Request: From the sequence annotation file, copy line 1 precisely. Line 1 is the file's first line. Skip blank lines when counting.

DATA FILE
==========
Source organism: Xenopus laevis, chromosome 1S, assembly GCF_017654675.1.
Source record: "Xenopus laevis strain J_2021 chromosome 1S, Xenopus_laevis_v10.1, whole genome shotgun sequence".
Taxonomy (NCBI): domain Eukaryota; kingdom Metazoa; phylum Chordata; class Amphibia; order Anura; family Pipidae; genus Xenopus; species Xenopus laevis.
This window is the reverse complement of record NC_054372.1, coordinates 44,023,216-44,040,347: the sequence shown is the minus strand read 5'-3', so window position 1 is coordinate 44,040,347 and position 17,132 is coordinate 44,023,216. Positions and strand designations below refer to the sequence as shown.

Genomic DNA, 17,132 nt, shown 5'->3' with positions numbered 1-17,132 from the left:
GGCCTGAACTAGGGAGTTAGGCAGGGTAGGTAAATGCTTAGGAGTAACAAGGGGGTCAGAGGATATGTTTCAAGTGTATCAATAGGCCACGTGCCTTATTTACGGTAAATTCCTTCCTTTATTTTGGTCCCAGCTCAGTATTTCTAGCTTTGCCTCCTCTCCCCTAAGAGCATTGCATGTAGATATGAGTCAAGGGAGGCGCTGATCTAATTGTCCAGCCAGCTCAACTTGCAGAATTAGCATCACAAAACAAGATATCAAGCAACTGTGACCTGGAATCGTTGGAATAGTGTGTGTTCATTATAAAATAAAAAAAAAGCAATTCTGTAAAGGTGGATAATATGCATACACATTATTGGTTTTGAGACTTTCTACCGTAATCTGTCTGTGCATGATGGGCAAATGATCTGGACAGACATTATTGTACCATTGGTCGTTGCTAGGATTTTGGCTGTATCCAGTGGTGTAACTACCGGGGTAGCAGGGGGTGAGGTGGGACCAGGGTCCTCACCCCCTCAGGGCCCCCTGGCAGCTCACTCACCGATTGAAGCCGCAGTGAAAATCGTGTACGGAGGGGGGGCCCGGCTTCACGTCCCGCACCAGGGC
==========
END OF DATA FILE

Source organism: Xenopus laevis, chromosome 1S, assembly GCF_017654675.1.